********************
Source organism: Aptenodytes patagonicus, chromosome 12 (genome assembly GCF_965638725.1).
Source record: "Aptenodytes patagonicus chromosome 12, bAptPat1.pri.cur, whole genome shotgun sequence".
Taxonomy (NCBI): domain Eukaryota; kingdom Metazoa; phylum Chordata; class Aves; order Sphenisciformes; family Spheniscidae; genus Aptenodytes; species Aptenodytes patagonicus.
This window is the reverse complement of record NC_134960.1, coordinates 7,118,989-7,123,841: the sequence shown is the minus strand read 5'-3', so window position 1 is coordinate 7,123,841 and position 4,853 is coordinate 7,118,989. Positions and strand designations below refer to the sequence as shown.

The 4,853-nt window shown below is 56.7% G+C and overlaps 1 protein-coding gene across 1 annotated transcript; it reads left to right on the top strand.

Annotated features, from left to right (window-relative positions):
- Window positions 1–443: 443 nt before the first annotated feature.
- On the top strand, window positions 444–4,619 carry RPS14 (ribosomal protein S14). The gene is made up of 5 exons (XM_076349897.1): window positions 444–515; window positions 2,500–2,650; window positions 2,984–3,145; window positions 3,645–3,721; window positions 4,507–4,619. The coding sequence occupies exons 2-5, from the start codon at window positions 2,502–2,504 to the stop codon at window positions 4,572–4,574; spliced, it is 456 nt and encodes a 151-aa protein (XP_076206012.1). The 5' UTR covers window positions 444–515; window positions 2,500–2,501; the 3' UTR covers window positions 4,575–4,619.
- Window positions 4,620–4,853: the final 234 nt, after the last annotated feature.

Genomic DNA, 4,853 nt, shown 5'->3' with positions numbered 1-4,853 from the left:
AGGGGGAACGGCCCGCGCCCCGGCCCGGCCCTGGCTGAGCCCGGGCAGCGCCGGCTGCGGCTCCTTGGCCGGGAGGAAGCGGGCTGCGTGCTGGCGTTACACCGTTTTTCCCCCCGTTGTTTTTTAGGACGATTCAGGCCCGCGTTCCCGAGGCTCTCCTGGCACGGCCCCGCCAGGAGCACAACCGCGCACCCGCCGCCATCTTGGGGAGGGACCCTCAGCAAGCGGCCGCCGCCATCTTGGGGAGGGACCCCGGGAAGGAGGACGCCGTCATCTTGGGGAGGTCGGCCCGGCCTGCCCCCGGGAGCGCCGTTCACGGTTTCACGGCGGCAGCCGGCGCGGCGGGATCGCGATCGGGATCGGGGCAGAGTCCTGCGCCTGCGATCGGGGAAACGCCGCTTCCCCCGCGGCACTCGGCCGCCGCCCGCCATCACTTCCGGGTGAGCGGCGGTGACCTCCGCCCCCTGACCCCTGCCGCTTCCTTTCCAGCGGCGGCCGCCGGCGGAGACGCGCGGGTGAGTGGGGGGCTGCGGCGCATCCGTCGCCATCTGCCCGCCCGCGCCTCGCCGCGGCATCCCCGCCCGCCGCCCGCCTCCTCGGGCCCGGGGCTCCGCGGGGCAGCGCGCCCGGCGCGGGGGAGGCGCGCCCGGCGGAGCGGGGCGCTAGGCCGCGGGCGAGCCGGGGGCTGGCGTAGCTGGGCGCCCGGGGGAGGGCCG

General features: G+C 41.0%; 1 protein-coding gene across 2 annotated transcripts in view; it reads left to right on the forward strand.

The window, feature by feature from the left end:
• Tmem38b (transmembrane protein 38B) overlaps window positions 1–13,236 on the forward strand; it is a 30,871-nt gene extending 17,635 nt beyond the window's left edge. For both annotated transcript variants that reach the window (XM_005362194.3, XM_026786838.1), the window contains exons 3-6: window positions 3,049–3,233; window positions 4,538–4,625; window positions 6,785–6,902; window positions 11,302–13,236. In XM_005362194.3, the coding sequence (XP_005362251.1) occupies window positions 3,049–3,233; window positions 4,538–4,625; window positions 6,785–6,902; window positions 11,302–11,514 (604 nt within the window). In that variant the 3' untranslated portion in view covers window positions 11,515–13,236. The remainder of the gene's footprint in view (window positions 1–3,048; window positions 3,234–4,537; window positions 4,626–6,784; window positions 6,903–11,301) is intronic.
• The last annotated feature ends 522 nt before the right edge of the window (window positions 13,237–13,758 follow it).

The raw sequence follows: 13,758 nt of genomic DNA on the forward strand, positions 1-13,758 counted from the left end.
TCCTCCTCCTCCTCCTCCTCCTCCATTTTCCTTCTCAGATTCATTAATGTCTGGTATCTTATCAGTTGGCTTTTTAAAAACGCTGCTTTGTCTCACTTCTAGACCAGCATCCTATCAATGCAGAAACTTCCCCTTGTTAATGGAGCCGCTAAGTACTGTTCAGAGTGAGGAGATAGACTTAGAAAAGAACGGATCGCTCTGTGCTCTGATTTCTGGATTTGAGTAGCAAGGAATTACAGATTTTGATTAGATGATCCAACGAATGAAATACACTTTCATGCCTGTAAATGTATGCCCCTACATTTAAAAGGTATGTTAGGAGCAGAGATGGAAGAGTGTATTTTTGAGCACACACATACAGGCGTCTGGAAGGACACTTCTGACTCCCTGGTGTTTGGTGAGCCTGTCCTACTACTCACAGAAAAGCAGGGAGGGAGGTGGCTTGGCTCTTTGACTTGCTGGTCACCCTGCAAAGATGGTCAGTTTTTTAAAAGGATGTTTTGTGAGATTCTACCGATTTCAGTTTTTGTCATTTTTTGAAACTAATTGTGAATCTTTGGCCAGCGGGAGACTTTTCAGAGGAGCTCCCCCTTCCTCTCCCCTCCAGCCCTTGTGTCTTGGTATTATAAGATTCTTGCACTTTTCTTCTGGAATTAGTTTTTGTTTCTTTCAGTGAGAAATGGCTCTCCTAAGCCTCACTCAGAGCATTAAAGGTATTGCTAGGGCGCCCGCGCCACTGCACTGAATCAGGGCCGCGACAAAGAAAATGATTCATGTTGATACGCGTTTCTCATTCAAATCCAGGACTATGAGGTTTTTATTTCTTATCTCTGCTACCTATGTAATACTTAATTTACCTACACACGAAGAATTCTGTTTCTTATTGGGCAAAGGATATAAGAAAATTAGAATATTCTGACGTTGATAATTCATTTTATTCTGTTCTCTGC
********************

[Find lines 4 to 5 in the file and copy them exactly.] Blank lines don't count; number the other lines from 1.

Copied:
This window is the reverse complement of record NC_134960.1, coordinates 7,118,989-7,123,841: the sequence shown is the minus strand read 5'-3', so window position 1 is coordinate 7,123,841 and position 4,853 is coordinate 7,118,989. Positions and strand designations below refer to the sequence as shown.

The 4,853-nt window shown below is 56.7% G+C and overlaps 1 protein-coding gene across 1 annotated transcript; it reads left to right on the top strand.